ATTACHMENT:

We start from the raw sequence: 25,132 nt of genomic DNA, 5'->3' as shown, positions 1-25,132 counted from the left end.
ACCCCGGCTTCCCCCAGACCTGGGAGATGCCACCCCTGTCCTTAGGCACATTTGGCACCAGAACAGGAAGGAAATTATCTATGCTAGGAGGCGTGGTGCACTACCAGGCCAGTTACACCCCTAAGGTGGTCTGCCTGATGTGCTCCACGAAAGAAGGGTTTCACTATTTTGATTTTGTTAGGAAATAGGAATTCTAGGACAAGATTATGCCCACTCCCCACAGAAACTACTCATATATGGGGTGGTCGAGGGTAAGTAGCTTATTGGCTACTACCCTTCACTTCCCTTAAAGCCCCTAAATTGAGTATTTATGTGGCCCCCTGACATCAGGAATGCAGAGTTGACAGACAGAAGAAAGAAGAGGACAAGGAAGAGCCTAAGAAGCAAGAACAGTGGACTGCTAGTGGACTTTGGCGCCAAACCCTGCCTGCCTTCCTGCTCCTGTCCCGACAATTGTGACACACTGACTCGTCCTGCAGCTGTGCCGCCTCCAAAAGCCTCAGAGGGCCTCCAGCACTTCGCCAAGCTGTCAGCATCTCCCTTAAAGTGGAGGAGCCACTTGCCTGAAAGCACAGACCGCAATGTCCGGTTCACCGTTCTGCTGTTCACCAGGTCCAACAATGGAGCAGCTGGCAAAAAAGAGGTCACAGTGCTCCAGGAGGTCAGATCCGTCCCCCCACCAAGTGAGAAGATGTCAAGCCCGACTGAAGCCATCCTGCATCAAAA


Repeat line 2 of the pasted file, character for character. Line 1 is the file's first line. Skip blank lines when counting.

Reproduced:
ACCCCGGCTTCCCCCAGACCTGGGAGATGCCACCCCTGTCCTTAGGCACATTTGGCACCAGAACAGGAAGGAAATTATCTATGCTAGGAGGCGTGGTGCACTACCAGGCCAGTTACACCCCTAAGGTGGTCTGCCTGATGTGCTCCACGAAAGAAGGGTTTCACTATTTTGATTTTGTTAGGAAATAGGAATTCTAGGACAAGATTATGCCCACTCCCCACAGAAACTACTCATATATGGGGTGGTCGAGGGTAAGTAGCTTATTGGCTACTACCCTTCACTTCCCTTAAAGCCCCTAAATTGAGTATTTATGTGGCCCCCTGACATCAGGAATGCAGAGTTGACAGACAGAAGAAAGAAGAGGACAAGGAAGAGCCTAAGAAGCAAGAACAGTGGACTGCTAGTGGACTTTGGCGCCAAACCCTGCCTGCCTTCCTGCTCCTGTCCCGACAATTGTGACACACTGACTCGTCCTGCAGCTGTGCCGCCTCCAAAAGCCTCAGAGGGCCTCCAGCACTTCGCCAAGCTGTCAGCATCTCCCTTAAAGTGGAGGAGCCACTTGCCTGAAAGCACAGACCGCAATGTCCGGTTCACCGTTCTGCTGTTCACCAGGTCCAACAATGGAGCAGCTGGCAAAAAAGAGGTCACAGTGCTCCAGGAGGTCAGATCCGTCCCCCCACCAAGTGAGAAGATGTCAAGCCCGACTGAAGCCATCCTGCATCAAAA